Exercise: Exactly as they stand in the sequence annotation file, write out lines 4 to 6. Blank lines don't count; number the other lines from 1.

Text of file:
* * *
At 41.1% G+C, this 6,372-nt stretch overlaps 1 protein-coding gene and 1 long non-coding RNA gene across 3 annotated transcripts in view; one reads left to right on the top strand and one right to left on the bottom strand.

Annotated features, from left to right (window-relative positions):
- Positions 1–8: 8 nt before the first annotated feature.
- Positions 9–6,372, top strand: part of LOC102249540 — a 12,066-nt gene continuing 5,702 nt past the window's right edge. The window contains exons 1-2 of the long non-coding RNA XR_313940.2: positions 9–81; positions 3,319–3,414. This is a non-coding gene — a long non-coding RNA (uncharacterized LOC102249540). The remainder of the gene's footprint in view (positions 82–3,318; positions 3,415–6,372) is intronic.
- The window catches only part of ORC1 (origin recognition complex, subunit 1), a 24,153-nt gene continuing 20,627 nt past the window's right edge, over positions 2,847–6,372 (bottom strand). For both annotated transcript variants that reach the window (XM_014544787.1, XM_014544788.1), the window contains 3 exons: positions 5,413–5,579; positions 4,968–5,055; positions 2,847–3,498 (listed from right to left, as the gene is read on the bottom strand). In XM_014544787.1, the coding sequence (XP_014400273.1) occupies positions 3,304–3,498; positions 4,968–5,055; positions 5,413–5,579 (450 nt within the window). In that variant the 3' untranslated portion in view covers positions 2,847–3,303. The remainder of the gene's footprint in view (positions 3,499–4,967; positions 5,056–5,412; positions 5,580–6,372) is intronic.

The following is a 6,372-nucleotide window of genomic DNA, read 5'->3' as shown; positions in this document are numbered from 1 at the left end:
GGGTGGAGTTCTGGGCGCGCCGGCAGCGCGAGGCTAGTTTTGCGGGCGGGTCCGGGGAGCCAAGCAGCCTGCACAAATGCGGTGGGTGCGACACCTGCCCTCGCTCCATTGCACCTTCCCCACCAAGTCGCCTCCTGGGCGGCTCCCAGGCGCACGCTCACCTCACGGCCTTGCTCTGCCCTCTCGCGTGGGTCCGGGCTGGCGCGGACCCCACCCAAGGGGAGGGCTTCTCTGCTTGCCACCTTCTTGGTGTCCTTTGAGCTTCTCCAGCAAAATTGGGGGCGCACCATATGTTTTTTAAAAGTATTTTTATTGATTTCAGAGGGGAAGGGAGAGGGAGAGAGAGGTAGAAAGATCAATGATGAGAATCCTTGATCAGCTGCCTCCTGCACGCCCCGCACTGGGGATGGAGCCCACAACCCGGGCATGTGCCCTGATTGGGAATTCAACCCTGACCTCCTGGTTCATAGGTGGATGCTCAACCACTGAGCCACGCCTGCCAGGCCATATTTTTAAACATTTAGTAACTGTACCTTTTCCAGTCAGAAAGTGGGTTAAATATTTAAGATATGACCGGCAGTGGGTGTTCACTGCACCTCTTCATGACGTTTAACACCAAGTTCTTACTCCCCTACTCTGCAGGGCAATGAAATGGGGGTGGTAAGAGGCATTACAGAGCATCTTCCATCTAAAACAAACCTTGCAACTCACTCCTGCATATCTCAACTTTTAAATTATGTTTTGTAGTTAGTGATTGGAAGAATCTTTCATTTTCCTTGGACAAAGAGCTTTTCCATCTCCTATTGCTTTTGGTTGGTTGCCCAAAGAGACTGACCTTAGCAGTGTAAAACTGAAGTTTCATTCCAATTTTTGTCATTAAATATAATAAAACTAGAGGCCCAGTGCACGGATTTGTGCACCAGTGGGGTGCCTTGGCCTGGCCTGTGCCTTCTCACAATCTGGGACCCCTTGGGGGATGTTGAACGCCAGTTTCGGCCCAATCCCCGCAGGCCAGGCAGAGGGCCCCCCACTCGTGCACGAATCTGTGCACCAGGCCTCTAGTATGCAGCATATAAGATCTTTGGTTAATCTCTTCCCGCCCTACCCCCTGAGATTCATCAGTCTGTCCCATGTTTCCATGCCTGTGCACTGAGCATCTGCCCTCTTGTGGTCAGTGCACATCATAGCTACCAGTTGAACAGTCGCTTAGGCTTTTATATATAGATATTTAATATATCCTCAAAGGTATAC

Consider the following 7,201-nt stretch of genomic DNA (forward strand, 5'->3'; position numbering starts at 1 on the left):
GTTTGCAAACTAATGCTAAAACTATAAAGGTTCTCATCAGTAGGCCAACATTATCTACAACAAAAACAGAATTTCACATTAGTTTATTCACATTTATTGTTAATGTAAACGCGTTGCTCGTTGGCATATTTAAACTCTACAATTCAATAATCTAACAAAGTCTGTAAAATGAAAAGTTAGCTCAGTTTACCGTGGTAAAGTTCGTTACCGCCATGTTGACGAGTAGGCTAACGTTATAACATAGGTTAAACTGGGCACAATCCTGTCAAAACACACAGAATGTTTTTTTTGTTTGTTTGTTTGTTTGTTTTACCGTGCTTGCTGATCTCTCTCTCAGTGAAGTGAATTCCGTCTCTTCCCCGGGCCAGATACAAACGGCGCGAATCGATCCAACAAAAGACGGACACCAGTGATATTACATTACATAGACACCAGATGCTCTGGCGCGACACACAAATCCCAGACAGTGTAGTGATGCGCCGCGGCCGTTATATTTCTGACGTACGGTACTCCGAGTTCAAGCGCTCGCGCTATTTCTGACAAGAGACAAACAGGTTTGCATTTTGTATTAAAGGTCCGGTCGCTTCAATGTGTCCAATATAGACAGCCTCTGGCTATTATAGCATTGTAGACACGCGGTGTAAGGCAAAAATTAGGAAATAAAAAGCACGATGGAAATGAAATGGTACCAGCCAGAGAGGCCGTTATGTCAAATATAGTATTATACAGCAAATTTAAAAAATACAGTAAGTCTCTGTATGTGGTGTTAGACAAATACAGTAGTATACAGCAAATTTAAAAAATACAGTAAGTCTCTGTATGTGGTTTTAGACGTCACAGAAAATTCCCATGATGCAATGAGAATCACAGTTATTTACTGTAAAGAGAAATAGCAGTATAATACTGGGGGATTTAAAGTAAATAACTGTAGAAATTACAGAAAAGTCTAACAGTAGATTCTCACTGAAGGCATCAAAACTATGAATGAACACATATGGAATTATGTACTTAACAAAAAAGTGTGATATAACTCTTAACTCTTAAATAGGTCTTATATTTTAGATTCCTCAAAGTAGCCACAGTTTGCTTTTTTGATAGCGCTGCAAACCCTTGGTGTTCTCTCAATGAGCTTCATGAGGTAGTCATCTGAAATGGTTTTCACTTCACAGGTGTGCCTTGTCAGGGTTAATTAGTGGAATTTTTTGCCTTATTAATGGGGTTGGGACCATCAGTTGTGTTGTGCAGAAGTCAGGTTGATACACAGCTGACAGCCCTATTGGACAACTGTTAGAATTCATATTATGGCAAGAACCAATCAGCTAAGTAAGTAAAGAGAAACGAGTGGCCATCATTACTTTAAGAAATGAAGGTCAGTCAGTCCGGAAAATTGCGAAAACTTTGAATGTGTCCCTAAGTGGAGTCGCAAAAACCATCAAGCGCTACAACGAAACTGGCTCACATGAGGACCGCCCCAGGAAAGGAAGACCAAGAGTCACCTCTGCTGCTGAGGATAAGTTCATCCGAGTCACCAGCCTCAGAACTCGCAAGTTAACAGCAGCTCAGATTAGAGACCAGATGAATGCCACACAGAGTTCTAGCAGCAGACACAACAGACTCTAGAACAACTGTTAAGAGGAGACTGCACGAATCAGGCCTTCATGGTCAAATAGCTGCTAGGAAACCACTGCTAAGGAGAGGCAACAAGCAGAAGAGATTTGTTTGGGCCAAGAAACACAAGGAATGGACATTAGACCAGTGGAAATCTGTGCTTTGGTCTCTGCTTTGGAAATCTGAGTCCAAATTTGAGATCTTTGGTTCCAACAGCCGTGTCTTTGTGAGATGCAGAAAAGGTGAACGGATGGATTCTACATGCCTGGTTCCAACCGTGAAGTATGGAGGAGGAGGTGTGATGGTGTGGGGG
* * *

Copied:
- Positions 9–6,372, top strand: part of LOC102249540 — a 12,066-nt gene continuing 5,702 nt past the window's right edge. The window contains exons 1-2 of the long non-coding RNA XR_313940.2: positions 9–81; positions 3,319–3,414. This is a non-coding gene — a long non-coding RNA (uncharacterized LOC102249540). The remainder of the gene's footprint in view (positions 82–3,318; positions 3,415–6,372) is intronic.
- The window catches only part of ORC1 (origin recognition complex, subunit 1), a 24,153-nt gene continuing 20,627 nt past the window's right edge, over positions 2,847–6,372 (bottom strand). For both annotated transcript variants that reach the window (XM_014544787.1, XM_014544788.1), the window contains 3 exons: positions 5,413–5,579; positions 4,968–5,055; positions 2,847–3,498 (listed from right to left, as the gene is read on the bottom strand). In XM_014544787.1, the coding sequence (XP_014400273.1) occupies positions 3,304–3,498; positions 4,968–5,055; positions 5,413–5,579 (450 nt within the window). In that variant the 3' untranslated portion in view covers positions 2,847–3,303. The remainder of the gene's footprint in view (positions 3,499–4,967; positions 5,056–5,412; positions 5,580–6,372) is intronic.

The following is a 6,372-nucleotide window of genomic DNA, read 5'->3' as shown; positions in this document are numbered from 1 at the left end: